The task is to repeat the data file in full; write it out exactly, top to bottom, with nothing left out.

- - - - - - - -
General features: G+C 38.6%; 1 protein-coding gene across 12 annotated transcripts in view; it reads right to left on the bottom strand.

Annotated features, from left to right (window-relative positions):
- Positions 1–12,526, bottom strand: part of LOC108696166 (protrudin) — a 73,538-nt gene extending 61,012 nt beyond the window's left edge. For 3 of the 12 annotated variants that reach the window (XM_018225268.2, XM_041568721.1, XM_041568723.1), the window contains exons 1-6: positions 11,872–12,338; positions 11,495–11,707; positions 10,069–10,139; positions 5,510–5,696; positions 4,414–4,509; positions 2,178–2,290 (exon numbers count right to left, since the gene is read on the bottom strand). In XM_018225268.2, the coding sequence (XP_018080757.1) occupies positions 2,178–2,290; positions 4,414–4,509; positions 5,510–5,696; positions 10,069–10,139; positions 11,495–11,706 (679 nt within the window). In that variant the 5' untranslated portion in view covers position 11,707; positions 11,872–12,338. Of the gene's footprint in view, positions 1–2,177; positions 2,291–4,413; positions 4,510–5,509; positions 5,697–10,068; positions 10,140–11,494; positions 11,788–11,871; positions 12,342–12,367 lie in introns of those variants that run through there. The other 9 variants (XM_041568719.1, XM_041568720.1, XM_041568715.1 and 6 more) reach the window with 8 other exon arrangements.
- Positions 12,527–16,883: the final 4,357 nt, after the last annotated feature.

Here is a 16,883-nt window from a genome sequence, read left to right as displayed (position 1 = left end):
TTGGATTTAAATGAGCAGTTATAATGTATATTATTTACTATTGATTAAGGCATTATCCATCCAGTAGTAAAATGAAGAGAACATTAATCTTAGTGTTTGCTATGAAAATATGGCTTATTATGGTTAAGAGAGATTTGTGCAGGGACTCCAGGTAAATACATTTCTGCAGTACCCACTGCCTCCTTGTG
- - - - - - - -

General features: G+C 38.6%; 1 protein-coding gene across 12 annotated transcripts in view; it reads right to left on the bottom strand.

Annotated features, from left to right (window-relative positions):
- Positions 1–12,526, bottom strand: part of LOC108696166 (protrudin) — a 73,538-nt gene extending 61,012 nt beyond the window's left edge. For 3 of the 12 annotated variants that reach the window (XM_018225268.2, XM_041568721.1, XM_041568723.1), the window contains exons 1-6: positions 11,872–12,338; positions 11,495–11,707; positions 10,069–10,139; positions 5,510–5,696; positions 4,414–4,509; positions 2,178–2,290 (exon numbers count right to left, since the gene is read on the bottom strand). In XM_018225268.2, the coding sequence (XP_018080757.1) occupies positions 2,178–2,290; positions 4,414–4,509; positions 5,510–5,696; positions 10,069–10,139; positions 11,495–11,706 (679 nt within the window). In that variant the 5' untranslated portion in view covers position 11,707; positions 11,872–12,338. Of the gene's footprint in view, positions 1–2,177; positions 2,291–4,413; positions 4,510–5,509; positions 5,697–10,068; positions 10,140–11,494; positions 11,788–11,871; positions 12,342–12,367 lie in introns of those variants that run through there. The other 9 variants (XM_041568719.1, XM_041568720.1, XM_041568715.1 and 6 more) reach the window with 8 other exon arrangements.
- Positions 12,527–16,883: the final 4,357 nt, after the last annotated feature.

Here is a 16,883-nt window from a genome sequence, read left to right as displayed (position 1 = left end):
TTGGATTTAAATGAGCAGTTATAATGTATATTATTTACTATTGATTAAGGCATTATCCATCCAGTAGTAAAATGAAGAGAACATTAATCTTAGTGTTTGCTATGAAAATATGGCTTATTATGGTTAAGAGAGATTTGTGCAGGGACTCCAGGTAAATACATTTCTGCAGTACCCACTGCCTCCTTGTG